* Industrial output rises first time since June
* Projections suggest Q4 rise, first in three quarters
* October rise mainly due to Asia smartphone demand
* But PMI falls in November, suggests activity shrinking
* Core consumer prices steady in Oct, household spending up
(Adds details, background)
By Leika Kihara and Tetsushi Kajimoto
TOKYO, Nov 30 Japanese factory output
unexpectedly rose in October for the first time in four months,
lifted by robust demand for smartphones in Asia and raising
hopes that the worst of the contraction in the economy may be
Industrial output increased 1.8 percent and manufacturers
surveyed for the monthly government report forecast a dip in
November but a strong 7.5 percent rebound in December,
suggesting output would rise in October-December for the first
time in three quarters.
"The data showed the economy is likely to have bottomed out
earlier than expected," said Tatsushi Shikano, senior economist
at Mitsubishi UFJ Morgan Stanley Securities in Tokyo.
Still, a separate purchasing managers' report showing
factory-sector activity shrank in November pointed to a patchy
pick-up that will keep the central bank under political pressure
ahead of Dec. 16 national elections to revive an economy widely
seen as in recession.
The government compiled an 880 billion yen ($11 billion)
stimulus package on Friday that it said would boost economic
growth by 0.2 percentage point. But with the size of the
spending and its effect seen limited, many analysts expect the
BOJ to shoulder the burden and ease policy again either next
month or in January.
"Even though the economy shows some signs of a pick-up, the
BOJ may ease policy further as early as next month if, for
example, U.S. monetary easing causes a spike in the yen,"
The rise in industrial output defied expectations for a 2.2
percent decline and compared with a 4.1 percent drop in
September, the biggest decline since after last year's
earthquake that partly reflected a Chinese boycott of Japanese
goods following a territorial dispute between the two countries.
Japan's industrial output has fallen in six of the first 10
months of 2012 and last rose in June, by 0.4 percent. Output is
also well below year-earlier levels, with October's figures
showing a drop of 4.3 percent.
The economy shrank 0.9 percent in the September quarter and
is expected to drop again this quarter, meeting the popular
definition of a recession, as the country deals with the global
headwinds of debt-ridden Europe and a sluggish U.S. economy.
In other data on Friday, core consumer prices were flat in
October compared with a year earlier, but the November index for
Tokyo, available a month before the nationwide data, fell 0.5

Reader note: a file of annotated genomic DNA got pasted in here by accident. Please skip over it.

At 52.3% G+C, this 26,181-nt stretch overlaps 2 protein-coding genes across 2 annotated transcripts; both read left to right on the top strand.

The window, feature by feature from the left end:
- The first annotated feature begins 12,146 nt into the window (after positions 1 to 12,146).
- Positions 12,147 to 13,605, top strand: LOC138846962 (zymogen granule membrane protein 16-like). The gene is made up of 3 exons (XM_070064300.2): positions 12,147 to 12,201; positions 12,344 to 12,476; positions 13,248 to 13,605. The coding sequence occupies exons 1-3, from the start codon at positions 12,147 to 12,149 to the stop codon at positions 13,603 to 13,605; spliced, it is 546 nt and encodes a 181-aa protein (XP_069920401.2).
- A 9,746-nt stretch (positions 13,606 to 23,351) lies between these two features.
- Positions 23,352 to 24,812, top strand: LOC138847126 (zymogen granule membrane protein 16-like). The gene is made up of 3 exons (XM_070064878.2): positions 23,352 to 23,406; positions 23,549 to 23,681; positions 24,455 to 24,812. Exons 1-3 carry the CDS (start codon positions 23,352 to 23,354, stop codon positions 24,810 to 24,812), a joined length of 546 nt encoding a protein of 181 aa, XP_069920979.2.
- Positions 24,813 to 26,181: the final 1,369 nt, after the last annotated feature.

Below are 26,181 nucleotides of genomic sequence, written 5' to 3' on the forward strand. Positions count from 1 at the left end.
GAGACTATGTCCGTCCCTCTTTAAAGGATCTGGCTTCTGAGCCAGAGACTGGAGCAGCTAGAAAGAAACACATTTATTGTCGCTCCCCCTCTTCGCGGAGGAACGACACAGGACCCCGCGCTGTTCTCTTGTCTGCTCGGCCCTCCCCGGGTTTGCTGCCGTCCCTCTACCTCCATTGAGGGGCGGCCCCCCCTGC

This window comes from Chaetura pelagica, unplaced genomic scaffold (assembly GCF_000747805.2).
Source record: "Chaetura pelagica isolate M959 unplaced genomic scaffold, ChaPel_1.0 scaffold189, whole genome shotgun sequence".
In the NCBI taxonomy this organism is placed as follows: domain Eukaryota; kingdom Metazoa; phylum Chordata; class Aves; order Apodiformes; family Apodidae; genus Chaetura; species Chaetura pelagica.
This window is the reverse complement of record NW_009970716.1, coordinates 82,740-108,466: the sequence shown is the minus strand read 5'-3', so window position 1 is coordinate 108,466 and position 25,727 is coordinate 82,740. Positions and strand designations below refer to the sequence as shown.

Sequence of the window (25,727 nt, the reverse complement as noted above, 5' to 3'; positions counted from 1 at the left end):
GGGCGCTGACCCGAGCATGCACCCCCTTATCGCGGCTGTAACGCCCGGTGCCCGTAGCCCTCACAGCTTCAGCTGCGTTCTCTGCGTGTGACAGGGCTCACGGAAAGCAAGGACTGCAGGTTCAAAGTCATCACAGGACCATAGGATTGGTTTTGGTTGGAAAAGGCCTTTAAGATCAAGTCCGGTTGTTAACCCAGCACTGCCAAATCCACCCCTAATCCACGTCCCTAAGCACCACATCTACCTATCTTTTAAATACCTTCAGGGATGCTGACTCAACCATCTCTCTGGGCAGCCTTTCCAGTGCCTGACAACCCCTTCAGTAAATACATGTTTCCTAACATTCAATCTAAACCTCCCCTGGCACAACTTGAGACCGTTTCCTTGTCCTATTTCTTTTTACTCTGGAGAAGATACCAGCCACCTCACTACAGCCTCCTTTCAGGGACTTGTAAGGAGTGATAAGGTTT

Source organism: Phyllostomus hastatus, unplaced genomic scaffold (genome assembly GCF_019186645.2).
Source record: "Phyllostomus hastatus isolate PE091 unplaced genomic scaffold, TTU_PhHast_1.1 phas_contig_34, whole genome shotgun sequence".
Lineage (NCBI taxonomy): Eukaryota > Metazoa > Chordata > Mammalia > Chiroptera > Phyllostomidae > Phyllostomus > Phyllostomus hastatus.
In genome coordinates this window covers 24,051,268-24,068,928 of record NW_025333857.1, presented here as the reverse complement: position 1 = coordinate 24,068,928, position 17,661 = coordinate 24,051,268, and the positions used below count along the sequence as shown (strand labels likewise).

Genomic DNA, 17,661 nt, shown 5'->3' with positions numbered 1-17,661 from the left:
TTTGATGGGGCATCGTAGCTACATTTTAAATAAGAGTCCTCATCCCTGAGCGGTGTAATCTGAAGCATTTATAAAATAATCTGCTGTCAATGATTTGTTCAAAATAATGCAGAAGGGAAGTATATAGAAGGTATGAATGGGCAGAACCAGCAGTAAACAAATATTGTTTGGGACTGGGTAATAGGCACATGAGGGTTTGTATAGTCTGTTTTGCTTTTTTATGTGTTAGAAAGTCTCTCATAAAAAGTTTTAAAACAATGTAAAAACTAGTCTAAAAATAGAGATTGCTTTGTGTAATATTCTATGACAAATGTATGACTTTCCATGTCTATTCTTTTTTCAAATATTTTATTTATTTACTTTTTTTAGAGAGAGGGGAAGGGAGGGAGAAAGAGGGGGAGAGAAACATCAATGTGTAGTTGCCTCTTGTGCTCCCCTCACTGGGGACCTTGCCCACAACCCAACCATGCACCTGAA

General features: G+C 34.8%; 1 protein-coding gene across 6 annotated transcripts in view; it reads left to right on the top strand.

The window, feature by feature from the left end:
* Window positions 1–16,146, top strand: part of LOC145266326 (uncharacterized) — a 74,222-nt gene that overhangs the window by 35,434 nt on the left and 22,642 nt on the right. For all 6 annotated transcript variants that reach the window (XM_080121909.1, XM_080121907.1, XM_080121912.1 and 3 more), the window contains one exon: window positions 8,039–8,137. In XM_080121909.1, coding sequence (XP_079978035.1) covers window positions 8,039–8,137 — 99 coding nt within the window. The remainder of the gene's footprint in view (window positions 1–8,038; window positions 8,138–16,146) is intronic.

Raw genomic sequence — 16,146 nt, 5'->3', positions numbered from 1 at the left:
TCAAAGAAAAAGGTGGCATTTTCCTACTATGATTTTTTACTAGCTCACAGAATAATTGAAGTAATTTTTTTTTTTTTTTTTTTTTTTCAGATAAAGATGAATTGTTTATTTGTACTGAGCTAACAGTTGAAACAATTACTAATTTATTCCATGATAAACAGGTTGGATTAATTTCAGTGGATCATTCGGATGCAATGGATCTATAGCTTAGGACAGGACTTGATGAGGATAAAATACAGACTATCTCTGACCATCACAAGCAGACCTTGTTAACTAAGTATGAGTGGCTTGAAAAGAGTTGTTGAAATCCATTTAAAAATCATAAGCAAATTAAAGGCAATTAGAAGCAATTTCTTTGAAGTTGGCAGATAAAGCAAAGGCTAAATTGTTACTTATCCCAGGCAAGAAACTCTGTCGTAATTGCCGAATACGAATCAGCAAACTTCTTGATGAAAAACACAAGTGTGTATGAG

percent, a sign that an end to a sustained period of deflation
About three quarters of October's output rise was due to a
14.7 percent jump in production of electronic parts, the biggest
increase since data on the category became available in 1998, as
companies boosted production to meet strong demand in Asia for
new smartphones, such as Apple Inc's iPhone 5.
Other sectors also fared well including automakers, who had
suffered from the fallout from the diplomatic row with China and
from slumping domestic sales after subsidies for low-emission
cars expired in the summer.
"The launch of new smartphone and tablet models drove up
output but that's not it. Automobile output is also showing
signs of life, which is a positive," said Yoshiki Shinke, senior
economist at Dai-ichi Life Research Institute in Tokyo.
"It reinforces the view, shared by the BOJ, the government
and private analysts, that the economy will pick up early next
year, although much depends on how soon exports will recover."
The data underscores expectations that prospects for
Japanese exporters may be picking up. Tokyo's Nikkei average
hit a seven-month high on Friday, as a recent decline in
the yen raised hopes for stronger-than-expected earnings
Electronic parts makers Sharp Corp and Panasonic
Corp rose 1.8 percent and 0.5 percent respectively.
Camera maker Canon Inc gained 1.2 percent and Nissan
Motor Co increased 0.9 percent.
Other data also showed encouraging economic signs. Household
spending rose 0.6 percent in October from September, compared
with expectations for a 0.4 percent decline and the jobless rate
held steady at 4.2 percent, in line with forecasts.
But showing that a recovery is far from certain, the
Markit/JMMA Japan Manufacturing Purchasing Managers Index fell
to a seasonally adjusted 46.5 in November from 46.9 in October,
signalling manufacturing was contracting at the fastest pace in
Ahead of elections for the powerful Lower House of
parliament, Japanese political parties have promised stimulus
packages and other measures to lift the economy.
Opposition leader Shinzo Abe, which polls suggest is the
front runner to become prime minister after the vote, has called
for much more aggressive action from the central bank.
The BOJ's next scheduled policy review is Dec 19-20, by
which time the outcome of the election will be known.
"The upbeat output data may mean the central bank may not
have to ease unlimitedly," Dai-ichi Life Research's Shinke said.
"Still, political pressure on the BOJ will remain, meaning
it would probably have to ease in December or January."
(Additional reporting by Stanley White; Writing by Tomasz
Janowski and Leika Kihara; Editing by Neil Fullick)